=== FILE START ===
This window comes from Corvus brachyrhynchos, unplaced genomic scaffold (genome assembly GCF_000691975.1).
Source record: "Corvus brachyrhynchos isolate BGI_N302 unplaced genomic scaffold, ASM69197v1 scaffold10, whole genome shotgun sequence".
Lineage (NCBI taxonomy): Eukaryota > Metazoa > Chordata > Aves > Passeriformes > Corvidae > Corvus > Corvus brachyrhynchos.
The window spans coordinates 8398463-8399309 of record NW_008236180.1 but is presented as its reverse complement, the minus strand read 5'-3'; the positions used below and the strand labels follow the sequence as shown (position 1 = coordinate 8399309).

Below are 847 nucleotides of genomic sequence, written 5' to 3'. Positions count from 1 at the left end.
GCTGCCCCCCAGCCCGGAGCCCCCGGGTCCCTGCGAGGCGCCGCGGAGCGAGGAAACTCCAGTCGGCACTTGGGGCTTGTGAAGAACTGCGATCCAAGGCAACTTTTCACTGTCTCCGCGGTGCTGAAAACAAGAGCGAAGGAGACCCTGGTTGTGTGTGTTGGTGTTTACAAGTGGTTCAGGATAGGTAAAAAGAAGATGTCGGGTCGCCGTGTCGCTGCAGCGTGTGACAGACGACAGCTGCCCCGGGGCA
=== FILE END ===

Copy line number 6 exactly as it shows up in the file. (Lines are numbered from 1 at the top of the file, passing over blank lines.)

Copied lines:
GCTGCCCCCCAGCCCGGAGCCCCCGGGTCCCTGCGAGGCGCCGCGGAGCGAGGAAACTCCAGTCGGCACTTGGGGCTTGTGAAGAACTGCGATCCAAGGCAACTTTTCACTGTCTCCGCGGTGCTGAAAACAAGAGCGAAGGAGACCCTGGTTGTGTGTGTTGGTGTTTACAAGTGGTTCAGGATAGGTAAAAAGAAGATGTCGGGTCGCCGTGTCGCTGCAGCGTGTGACAGACGACAGCTGCCCCGGGGCA